I listened to this in the car on my home this evening and just nodded along. Not that I read up on politics like I used to, it just got a little ugly and stressful for my tastes. But I haven't heard a lot of people besides myself (http://allisonmayer.me/3-reasons-why-i-am-a-christian-and-a-republican/) one other and now you mention what a welfare state takes away from the rich in terms of their rights and the respect of their life as humans also.
I was raised in the Church....this is exactly what I was taught in the 50's, in Catholic school. Over and over again, I've been proclaiming this to everyone I know...WE THE CHURCH care for the poor better than a godless government. THANK YOU for this teaching. I'll be sending this to all my Catholic family and friends in hopes it will set the record straigth for the "social justice" folks who have missed the boat and keep making the government God and relinquishing responsibility for caring for the poor.
So great to get something more authentically Catholic which encourages real personal charity. Please let me know where I may download your MP3s.
What people forget, though, is that the government gives a lot of money to Catholic Charities which helps it operate. Re: http://www.usmessageboard.com/religion-and-ethics/207538-67-of-catholic-charities-money-comes-from-government.html67 percent of Catholic Charities money comes from the government. And Pope Benedict and the tradition of social teaching in the Church upholds the responsibility of individuals AND government for distributive justice (which would include, presumably, welfare). From Caritas en Veritate: "In the global era, the economy is influenced by competitive models tied to cultures that differ greatly among themselves. The different forms of economic enterprise to which they give rise find their main point of encounter in commutative justice. Economic life undoubtedly requires contracts, in order to regulate relations of exchange between goods of equivalent value. But it also needs just laws and forms of redistribution governed by politics, and what is more, it needs works redolent of the spirit of gift. The economy in the global era seems to privilege the former logic, that of contractual exchange, but directly or indirectly it also demonstrates its need for the other two: political logic, and the logic of the unconditional gift." That section is just one example of Church teaching suggesting that the government (political society) holds a responsibility to care for the poor and vulnerable. Do we hold an individual responsibility as well? Of course. But the fact of the matter is it would be very difficult for Catholic Charities, and many other charities, to function without the benefits it receives from the government (including its tax exempt status).
The reason there is government money going to Catholic Charities is that the government recognizes that the Catholic Church is better at helping the poor than they are, and b) if the government wasn't taxing everyone to the hilt, then people would be able to give the money to Catholic Charities themselves!To act like it is the government giving "the government's money" to Catholic Charities is a complete distortion - it is the government taking our money and giving our money to Catholic Charities. The Church is saying that it would be better off if people were able to help people directly with their own choices and charity than having the government take their money and then decide to "bequeath" it to Catholic Charities.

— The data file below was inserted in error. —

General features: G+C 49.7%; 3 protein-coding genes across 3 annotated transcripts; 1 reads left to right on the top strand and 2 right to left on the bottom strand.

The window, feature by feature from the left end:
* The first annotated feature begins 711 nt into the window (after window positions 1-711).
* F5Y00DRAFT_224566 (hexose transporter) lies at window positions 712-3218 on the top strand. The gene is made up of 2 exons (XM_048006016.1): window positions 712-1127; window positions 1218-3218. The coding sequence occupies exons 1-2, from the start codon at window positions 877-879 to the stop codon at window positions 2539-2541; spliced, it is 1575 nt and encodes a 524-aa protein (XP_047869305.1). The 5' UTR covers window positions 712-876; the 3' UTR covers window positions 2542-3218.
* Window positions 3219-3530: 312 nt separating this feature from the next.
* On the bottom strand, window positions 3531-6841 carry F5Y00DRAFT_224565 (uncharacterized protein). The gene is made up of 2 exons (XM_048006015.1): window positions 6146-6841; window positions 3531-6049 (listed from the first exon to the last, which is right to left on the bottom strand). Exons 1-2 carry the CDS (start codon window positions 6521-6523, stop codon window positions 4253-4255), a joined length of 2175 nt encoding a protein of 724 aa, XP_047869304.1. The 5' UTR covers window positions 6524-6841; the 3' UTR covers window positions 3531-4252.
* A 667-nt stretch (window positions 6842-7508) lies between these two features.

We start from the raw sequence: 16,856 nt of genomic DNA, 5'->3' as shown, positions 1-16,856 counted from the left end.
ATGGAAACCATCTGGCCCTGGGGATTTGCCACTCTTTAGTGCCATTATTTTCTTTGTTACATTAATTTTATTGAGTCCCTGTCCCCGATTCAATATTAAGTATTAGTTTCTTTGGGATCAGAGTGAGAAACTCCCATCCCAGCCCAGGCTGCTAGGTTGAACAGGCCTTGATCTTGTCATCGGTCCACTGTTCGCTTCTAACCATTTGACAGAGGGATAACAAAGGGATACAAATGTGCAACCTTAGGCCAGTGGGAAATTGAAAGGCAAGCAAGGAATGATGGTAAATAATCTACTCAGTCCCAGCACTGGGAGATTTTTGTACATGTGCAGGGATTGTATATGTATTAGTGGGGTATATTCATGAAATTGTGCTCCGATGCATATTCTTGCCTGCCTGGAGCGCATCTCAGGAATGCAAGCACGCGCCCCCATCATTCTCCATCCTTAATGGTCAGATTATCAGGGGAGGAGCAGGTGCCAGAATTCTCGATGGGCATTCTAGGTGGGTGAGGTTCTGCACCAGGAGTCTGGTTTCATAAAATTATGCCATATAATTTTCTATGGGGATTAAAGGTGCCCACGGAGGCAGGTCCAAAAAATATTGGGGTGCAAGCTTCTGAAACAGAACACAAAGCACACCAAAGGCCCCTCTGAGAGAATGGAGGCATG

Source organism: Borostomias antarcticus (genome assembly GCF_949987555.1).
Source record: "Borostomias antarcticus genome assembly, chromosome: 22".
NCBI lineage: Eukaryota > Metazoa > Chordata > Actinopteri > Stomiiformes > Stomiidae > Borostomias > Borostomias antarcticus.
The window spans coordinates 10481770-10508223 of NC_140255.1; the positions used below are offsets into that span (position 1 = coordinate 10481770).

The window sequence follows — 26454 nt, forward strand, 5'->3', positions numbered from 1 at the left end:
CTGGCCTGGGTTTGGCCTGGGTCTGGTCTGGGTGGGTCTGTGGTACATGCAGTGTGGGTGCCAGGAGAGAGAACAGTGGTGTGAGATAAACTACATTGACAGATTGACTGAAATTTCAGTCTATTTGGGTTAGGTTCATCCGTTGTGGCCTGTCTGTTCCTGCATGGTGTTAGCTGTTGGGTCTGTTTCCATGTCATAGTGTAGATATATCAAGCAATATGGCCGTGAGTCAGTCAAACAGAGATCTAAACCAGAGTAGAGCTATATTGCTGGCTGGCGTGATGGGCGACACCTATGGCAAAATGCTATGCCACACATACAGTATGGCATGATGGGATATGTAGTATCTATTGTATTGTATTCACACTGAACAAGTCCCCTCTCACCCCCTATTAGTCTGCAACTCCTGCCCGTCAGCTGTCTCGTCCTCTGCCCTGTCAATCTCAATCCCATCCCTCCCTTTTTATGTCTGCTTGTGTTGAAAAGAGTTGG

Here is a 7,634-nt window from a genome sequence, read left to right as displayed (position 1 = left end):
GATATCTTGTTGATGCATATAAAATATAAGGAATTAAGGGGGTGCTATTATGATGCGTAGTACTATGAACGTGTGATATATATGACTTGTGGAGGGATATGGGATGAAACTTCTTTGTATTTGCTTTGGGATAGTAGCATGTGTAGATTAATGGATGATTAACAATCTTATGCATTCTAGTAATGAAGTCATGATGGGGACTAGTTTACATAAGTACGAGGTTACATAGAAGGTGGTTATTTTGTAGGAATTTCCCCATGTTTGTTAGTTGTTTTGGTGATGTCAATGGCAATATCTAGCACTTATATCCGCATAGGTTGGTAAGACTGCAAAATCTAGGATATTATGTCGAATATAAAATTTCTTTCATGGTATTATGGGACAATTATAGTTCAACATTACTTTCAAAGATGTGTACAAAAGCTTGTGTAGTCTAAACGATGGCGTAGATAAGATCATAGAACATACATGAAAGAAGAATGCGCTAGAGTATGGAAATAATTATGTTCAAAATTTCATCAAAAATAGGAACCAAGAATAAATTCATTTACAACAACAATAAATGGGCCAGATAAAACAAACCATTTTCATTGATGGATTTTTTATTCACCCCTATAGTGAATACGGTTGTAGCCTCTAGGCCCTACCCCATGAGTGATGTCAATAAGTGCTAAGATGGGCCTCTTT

This passage you are reading is from Centesimus Annus and it also states the following: "The State could not directly ensure the right to work for all its citizens unless it controlled every aspect of economic life and restricted the free initiative of individuals. This does not mean, however, that the State has no competence in this domain, as was claimed by those who argued against any rules in the economic sphere. Rather, the State has a duty to sustain business activities by creating conditions which will ensure job opportunities, by stimulating those activities where they are lacking or by supporting them in moments of crisis.The State has the further right to intervene when particular monopolies create delays or obstacles to development. In addition to the tasks of harmonizing and guiding development, in exceptional circumstances the State can also exercise a substitute function, when social sectors or business systems are too weak or are just getting under way, and are not equal to the task at hand. Such supplementary interventions, which are justified by urgent reasons touching the common good, must be as brief as possible, so as to avoid removing permanently from society and business systems the functions which are properly theirs, and so as to avoid enlarging excessively the sphere of State intervention to the detriment of both economic and civil freedom."When JPII wrote about the Welfare State, he was mainly referring to Communism, which was, as we all know, a very corrupt system that actually didn't help anyone. He is not advocating for NO welfare state; he is advocating for a balance between help from individuals and community (i.e. government). As is stated in the quote above, the government does have a role in supporting individuals in times of economic hardship (I'm thinking of unemployment benefits here). As with many other things, it's not one or the other, either government or individuals. It has to be both in order to effectively take care of the poor.
"MOMENTS of crisis" is much different than "decades of continuous welfare". The first quote mentioned is from the Church, the second is not, but the second IS what our government has had in place.